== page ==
This may indicate exactly the type of content Facebook is unwilling to stand for, and which posts by the president are most at risk of enforcement action.

Last week Facebook took action against advertising from president Trump's re-election campaign for violating its policies on hate by using Nazi-like symbols.

"Facebook's treatment of president Trump will likely end up the same as Twitter's. We may see the odd warning on Trump's posts in the coming months, but I doubt he'll be treated like 'normal' for a long time to come," Benvie said.

"Does President Trump get preferential treatment from social networks? Absolutely. By definition, there's a different set of rules for Trump to the average social media user. I don't think we will see a post on social media by Trump himself deleted."

An experiment taking place on social media that is echoing Trump's posts verbatim has already shown how enforcement is tricky—flagging posts without labeling or putting any restrictions on the president's feed, before later blaming mysterious errors.

Last week, a doctored video shared by Trump—claiming to show a "racist baby"—was branded as "manipulated media" on Twitter but only removed from Facebook after the platform received a copyright complaint from one of the child's parents.

"Twitter's patience might be ending"

Bernal told Newsweek it is likely that a post containing "direct incitement" would be the most likely type of content to force a response from Zuckerberg's platform. "I think it's very likely he will do more like the looting/shooting post, particularly if the polls are looking dodgy. I don't think he'll be called to account for fakery," he said.

"It's clear to all relatively neutral observers he has not been held to [normal standards] so far—what he gets away with in terms of incitement, fake news and much more would not be accepted by many other accounts. However, the fact that a couple of his tweets were blocked at the end of May signalled Twitter's patience might be ending, and the recent ban of Katie Hopkins, who Trump had retweeted, is another small sign."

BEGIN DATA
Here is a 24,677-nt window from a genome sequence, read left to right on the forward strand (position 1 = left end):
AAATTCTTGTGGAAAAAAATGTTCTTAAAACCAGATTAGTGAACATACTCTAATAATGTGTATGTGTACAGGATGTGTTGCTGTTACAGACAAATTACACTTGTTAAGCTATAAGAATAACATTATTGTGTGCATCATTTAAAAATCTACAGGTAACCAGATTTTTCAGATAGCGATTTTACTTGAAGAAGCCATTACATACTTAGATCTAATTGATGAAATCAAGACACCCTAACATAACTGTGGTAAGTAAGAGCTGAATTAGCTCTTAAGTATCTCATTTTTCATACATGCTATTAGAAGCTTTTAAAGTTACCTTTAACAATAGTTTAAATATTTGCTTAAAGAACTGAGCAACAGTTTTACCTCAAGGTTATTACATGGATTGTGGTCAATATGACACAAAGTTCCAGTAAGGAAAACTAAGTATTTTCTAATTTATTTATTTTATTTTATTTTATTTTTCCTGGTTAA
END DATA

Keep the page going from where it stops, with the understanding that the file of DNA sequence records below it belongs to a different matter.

Experts said the relationship between Trump and the social networks is complicated by the fact he clearly brings an audience, possibly resulting in a financial incentive for his persistence. On Twitter, the president has more than 82 million followers.

"It boils down to one question for me: does Twitter need Trump more than Trump needs Twitter?" Bernal said. "Trump has seemed to assume that he was so valuable to Twitter it would never hold him to account—but the tweet-blocking suggests they might.

"It's a hard calculation for Twitter, because Trump really brings in a lot of traffic and presumably revenue to accompany it. I suspect Twitter will be a little bit brave, doing a few more blocks of individual tweets, but not go the whole hog and ban him."

It was a similar stance echoed by technologist Yuval Ben-Itzhak, CEO of social media marketing company Socialbakers, who told Newsweek that Trump is likely to be a "solid source of revenue" for Facebook and Twitter, though financials are unknown.

"Removing president Trump from social media will not make much of a difference, it will just force the conversation to happen elsewhere," he said.

Ultimately, the relationship between the social networks and the president will remain complex, as platforms struggle to find a way to police his posts consistently, Mark Brill, senior lecturer in future media at Birmingham City University, U.K., told Newsweek.

"If I threatened to blow up the leader of another country I'm sure I would be instantly banned," he said. "Yet, as the U.S. president, Donald Trump made a direct threat to Kim Jong Un on Twitter to do exactly that. The tweet remained untouched.

"When the intimidation is closer to home then it becomes trickier for the social media channels. Twitter, and especially Facebook, have continued to argue 'public interest' by not banning controversial posts from word leaders.

"Will Trump ever be banned? It's not impossible, but the president has made it clear he will try to regulate anyone who censors him. For Facebook and Twitter, that's a pretty strong public interest."

President Donald Trump
President Donald Trump speaks to members of the media prior to his Marine One departure from the White House February 7, 2020 in Washington, DC. President Trump is traveling to Charlotte, North Carolina, to speaks at a “North Carolina Opportunity Now” summit. Alex Wong/Getty